The insulin resistance (metabolic) syndrome (IRS), also known as syndrome X, is characterized by a clustering of factors associated with cardiovascular risk, including obesity, impaired glucose metabolism, hypertension, and dyslipidemia.10 Specifically, it is characterized by a decrease in the ability of insulin to stimulate the use of glucose by muscles and adipose tissue and to suppress hepatic glucose production and output. 11 Furthermore, it accounts for a resistance to insulin action on protein and lipid metabolism and on vascular endothelial function and genes expression.12 In obesity, it has been established that there is a decrease in insulin receptor binding and a decrease in the phosphorylation of the insulin receptor and insulin receptor substrate-1 (IRS-1) in muscle. 13 There is also a dramatic decrease in insulin-stimulated IRS-1–associated phosphatidylinositol 3 kinase (PI 3-kinase) activity and glucose uptake 13, 14.

Obesity and adipose tissue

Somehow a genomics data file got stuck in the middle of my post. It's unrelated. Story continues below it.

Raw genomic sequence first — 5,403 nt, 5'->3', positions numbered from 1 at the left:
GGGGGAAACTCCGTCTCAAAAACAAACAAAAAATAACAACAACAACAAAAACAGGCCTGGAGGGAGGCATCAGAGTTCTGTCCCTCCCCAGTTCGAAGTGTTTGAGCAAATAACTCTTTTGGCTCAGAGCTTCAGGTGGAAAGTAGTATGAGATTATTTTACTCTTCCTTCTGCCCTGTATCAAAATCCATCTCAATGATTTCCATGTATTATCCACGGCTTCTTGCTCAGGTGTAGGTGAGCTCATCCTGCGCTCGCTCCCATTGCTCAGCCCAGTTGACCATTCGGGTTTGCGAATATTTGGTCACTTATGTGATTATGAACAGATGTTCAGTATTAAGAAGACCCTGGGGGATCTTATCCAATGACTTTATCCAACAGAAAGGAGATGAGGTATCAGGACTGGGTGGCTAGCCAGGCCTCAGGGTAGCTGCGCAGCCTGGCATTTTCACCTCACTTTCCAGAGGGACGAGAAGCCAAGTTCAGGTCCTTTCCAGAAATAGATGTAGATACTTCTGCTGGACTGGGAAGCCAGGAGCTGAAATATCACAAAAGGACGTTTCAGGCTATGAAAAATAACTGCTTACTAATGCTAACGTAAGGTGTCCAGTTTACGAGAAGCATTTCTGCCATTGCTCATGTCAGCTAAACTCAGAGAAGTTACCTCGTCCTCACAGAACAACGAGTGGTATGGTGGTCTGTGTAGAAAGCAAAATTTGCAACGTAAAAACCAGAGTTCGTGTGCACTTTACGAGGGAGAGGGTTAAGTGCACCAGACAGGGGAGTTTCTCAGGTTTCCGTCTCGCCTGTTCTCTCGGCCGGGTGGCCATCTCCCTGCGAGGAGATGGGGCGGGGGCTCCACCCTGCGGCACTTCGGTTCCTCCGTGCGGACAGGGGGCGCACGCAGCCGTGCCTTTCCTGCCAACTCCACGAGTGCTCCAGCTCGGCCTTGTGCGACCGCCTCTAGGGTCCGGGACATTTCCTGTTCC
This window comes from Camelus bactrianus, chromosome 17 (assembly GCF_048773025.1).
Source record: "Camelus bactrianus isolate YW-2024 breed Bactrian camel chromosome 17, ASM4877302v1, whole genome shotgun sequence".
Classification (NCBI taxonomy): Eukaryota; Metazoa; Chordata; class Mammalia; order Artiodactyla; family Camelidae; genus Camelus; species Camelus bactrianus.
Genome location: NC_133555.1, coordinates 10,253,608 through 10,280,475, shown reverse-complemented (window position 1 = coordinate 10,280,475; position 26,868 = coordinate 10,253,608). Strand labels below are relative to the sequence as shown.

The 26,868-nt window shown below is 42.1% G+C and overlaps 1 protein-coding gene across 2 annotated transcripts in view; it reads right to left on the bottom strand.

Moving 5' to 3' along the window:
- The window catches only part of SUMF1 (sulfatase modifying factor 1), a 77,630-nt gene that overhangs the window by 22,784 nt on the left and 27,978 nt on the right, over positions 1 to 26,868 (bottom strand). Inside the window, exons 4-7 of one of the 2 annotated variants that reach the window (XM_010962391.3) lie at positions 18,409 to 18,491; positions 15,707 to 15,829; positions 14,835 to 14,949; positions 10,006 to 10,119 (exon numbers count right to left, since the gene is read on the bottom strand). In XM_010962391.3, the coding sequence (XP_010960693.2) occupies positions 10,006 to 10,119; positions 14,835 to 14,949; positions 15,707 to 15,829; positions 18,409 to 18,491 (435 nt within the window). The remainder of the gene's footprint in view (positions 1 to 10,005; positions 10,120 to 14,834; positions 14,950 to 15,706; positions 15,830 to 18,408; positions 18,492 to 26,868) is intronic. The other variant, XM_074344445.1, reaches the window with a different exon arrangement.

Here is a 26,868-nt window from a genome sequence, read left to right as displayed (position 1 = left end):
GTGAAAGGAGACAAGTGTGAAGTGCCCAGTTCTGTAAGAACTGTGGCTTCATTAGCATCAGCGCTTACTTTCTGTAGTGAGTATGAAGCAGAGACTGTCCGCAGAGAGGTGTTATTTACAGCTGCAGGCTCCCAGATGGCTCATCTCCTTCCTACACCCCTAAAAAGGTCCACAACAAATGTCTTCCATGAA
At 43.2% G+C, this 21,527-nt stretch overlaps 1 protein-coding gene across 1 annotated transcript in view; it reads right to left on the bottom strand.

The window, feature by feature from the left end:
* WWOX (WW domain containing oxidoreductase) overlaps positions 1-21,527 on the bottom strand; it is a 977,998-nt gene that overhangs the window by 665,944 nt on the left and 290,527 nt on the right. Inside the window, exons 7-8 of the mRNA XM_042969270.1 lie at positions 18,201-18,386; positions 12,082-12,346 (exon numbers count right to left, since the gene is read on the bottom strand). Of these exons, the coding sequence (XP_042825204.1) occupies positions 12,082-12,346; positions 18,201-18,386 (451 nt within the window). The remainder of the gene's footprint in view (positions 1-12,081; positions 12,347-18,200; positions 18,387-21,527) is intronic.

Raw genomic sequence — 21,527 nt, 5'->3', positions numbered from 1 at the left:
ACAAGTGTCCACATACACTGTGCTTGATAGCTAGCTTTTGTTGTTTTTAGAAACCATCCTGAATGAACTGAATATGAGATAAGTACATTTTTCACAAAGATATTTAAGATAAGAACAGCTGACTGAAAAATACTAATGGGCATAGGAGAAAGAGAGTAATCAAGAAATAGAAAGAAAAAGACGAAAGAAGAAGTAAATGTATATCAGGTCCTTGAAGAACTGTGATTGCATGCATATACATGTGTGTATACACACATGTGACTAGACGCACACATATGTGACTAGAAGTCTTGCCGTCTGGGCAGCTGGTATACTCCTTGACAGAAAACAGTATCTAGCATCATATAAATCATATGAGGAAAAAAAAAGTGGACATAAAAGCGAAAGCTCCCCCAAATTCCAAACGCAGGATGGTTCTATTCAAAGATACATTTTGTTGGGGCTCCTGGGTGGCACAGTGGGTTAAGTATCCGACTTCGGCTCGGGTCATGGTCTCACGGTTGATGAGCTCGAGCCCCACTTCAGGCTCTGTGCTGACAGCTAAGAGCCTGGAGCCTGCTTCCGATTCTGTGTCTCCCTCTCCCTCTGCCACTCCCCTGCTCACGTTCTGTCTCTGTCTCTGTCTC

Obesity is the major risk factor for the development of insulin resistance in children and adolescents.  Approximately, 55% of the variance in insulin sensitivity in children can be explained by total adiposity, after adjusting for other confounders, such as age, gender, ethnicity and pubertal stage 2. It is demonstrated that obese children have hyperinsulinemia and insulin resistance with 40% lower insulin-stimulated glucose metabolism than non-obese children 15. A recent study performed in American adolescents found that insulin resistance was detected in approximately 50% obese subjects 16, suggesting adiposity was the most important factor affecting insulin sensitivity.  Adipose tissue plays a key role in the pathogenesis of insulin resistance through several released metabolites, hormones and adipocytokines that can affect different steps in insulin action 17. Adipocytes produce non-esterified fatty acids, which inhibit carbohydrate metabolism via substrate competition and impaired intracellular insulin signaling 18, 17. Adiponectin, one of the most common cytokines produced by adipose tissue, is an important insulin-sensitizer and associated with anti-atherogenetic property 19. As obesity is generally associated with an increased release of metabolites by adipose tissue and the level of adiponectin is inversely related to adiposity 17, therefore, reduced level of the adipocytokine has been implicated in the pathogenesis of insulin resistance and metabolic syndrome.